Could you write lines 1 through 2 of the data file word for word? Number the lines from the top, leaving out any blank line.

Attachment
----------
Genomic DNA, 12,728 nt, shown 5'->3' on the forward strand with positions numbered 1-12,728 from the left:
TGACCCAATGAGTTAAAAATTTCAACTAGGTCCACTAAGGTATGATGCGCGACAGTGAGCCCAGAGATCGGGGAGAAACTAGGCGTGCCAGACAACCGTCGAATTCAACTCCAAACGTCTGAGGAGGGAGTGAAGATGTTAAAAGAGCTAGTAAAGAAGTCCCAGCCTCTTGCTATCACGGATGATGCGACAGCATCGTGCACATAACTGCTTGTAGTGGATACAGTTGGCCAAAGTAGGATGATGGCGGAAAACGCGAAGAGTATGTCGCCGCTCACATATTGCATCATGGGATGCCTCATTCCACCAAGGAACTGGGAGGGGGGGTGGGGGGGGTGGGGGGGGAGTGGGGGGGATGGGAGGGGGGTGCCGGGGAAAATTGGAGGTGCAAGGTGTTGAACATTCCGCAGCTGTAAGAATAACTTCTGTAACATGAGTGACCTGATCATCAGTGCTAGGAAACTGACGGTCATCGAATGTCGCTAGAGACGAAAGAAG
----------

Genomic DNA, 12,728 nt, shown 5'->3' on the forward strand with positions numbered 1-12,728 from the left:
TGACCCAATGAGTTAAAAATTTCAACTAGGTCCACTAAGGTATGATGCGCGACAGTGAGCCCAGAGATCGGGGAGAAACTAGGCGTGCCAGACAACCGTCGAATTCAACTCCAAACGTCTGAGGAGGGAGTGAAGATGTTAAAAGAGCTAGTAAAGAAGTCCCAGCCTCTTGCTATCACGGATGATGCGACAGCATCGTGCACATAACTGCTTGTAGTGGATACAGTTGGCCAAAGTAGGATGATGGCGGAAAACGCGAAGAGTATGTCGCCGCTCACATATTGCATCATGGGATGCCTCATTCCACCAAGGAACTGGGAGGGGGGGTGGGGGGGGTGGGGGGGGAGTGGGGGGGATGGGAGGGGGGTGCCGGGGAAAATTGGAGGTGCAAGGTGTTGAACATTCCGCAGCTGTAAGAATAACTTCTGTAACATGAGTGACCTGATCATCAGTGCTAGGAAACTGACGGTCATCGAATGTCGCTAGAGACGAAAGAAG